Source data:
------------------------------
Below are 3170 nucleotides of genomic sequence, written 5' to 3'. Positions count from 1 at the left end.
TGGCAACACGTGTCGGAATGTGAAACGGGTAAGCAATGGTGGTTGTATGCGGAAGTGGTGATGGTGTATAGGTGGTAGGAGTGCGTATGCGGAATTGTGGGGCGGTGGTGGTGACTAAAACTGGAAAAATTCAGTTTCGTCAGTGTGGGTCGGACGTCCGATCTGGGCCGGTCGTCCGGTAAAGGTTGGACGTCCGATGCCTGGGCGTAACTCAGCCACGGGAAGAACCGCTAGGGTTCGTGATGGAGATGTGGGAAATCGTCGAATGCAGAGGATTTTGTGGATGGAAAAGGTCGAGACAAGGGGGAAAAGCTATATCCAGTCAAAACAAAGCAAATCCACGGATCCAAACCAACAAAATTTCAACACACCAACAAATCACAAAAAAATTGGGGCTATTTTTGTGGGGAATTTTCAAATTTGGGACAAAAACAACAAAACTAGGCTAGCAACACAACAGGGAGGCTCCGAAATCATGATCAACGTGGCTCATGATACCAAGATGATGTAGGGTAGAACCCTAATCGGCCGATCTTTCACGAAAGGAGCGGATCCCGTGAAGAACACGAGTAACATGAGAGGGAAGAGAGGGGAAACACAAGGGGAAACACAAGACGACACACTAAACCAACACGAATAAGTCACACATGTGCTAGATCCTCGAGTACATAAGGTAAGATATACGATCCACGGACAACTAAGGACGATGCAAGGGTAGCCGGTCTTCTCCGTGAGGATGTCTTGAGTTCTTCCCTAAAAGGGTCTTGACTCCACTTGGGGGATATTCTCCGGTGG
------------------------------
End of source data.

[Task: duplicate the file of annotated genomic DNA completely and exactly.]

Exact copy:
Below are 3170 nucleotides of genomic sequence, written 5' to 3'. Positions count from 1 at the left end.
TGGCAACACGTGTCGGAATGTGAAACGGGTAAGCAATGGTGGTTGTATGCGGAAGTGGTGATGGTGTATAGGTGGTAGGAGTGCGTATGCGGAATTGTGGGGCGGTGGTGGTGACTAAAACTGGAAAAATTCAGTTTCGTCAGTGTGGGTCGGACGTCCGATCTGGGCCGGTCGTCCGGTAAAGGTTGGACGTCCGATGCCTGGGCGTAACTCAGCCACGGGAAGAACCGCTAGGGTTCGTGATGGAGATGTGGGAAATCGTCGAATGCAGAGGATTTTGTGGATGGAAAAGGTCGAGACAAGGGGGAAAAGCTATATCCAGTCAAAACAAAGCAAATCCACGGATCCAAACCAACAAAATTTCAACACACCAACAAATCACAAAAAAATTGGGGCTATTTTTGTGGGGAATTTTCAAATTTGGGACAAAAACAACAAAACTAGGCTAGCAACACAACAGGGAGGCTCCGAAATCATGATCAACGTGGCTCATGATACCAAGATGATGTAGGGTAGAACCCTAATCGGCCGATCTTTCACGAAAGGAGCGGATCCCGTGAAGAACACGAGTAACATGAGAGGGAAGAGAGGGGAAACACAAGGGGAAACACAAGACGACACACTAAACCAACACGAATAAGTCACACATGTGCTAGATCCTCGAGTACATAAGGTAAGATATACGATCCACGGACAACTAAGGACGATGCAAGGGTAGCCGGTCTTCTCCGTGAGGATGTCTTGAGTTCTTCCCTAAAAGGGTCTTGACTCCACTTGGGGGATATTCTCCGGTGG